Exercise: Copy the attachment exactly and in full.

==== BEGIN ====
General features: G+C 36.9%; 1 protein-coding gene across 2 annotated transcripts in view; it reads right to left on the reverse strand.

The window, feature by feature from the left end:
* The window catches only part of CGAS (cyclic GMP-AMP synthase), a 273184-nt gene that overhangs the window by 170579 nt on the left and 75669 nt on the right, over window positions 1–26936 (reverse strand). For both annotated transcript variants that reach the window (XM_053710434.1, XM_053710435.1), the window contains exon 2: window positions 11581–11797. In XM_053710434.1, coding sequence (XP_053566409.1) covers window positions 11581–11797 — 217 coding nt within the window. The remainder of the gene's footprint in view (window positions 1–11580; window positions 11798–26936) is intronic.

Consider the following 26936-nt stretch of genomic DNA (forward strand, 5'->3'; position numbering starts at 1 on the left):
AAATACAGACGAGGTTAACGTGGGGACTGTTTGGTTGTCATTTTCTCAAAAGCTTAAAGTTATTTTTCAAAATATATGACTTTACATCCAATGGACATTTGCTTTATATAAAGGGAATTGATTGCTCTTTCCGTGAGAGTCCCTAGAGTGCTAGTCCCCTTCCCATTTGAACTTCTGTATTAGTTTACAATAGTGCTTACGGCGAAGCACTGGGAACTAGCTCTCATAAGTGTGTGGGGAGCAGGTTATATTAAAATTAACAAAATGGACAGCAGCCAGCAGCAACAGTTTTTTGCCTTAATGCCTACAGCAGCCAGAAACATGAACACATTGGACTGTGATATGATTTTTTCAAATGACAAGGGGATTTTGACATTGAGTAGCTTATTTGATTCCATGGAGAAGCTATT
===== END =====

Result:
General features: G+C 36.9%; 1 protein-coding gene across 2 annotated transcripts in view; it reads right to left on the reverse strand.

The window, feature by feature from the left end:
* The window catches only part of CGAS (cyclic GMP-AMP synthase), a 273184-nt gene that overhangs the window by 170579 nt on the left and 75669 nt on the right, over window positions 1–26936 (reverse strand). For both annotated transcript variants that reach the window (XM_053710434.1, XM_053710435.1), the window contains exon 2: window positions 11581–11797. In XM_053710434.1, coding sequence (XP_053566409.1) covers window positions 11581–11797 — 217 coding nt within the window. The remainder of the gene's footprint in view (window positions 1–11580; window positions 11798–26936) is intronic.

Consider the following 26936-nt stretch of genomic DNA (forward strand, 5'->3'; position numbering starts at 1 on the left):
AAATACAGACGAGGTTAACGTGGGGACTGTTTGGTTGTCATTTTCTCAAAAGCTTAAAGTTATTTTTCAAAATATATGACTTTACATCCAATGGACATTTGCTTTATATAAAGGGAATTGATTGCTCTTTCCGTGAGAGTCCCTAGAGTGCTAGTCCCCTTCCCATTTGAACTTCTGTATTAGTTTACAATAGTGCTTACGGCGAAGCACTGGGAACTAGCTCTCATAAGTGTGTGGGGAGCAGGTTATATTAAAATTAACAAAATGGACAGCAGCCAGCAGCAACAGTTTTTTGCCTTAATGCCTACAGCAGCCAGAAACATGAACACATTGGACTGTGATATGATTTTTTCAAATGACAAGGGGATTTTGACATTGAGTAGCTTATTTGATTCCATGGAGAAGCTATT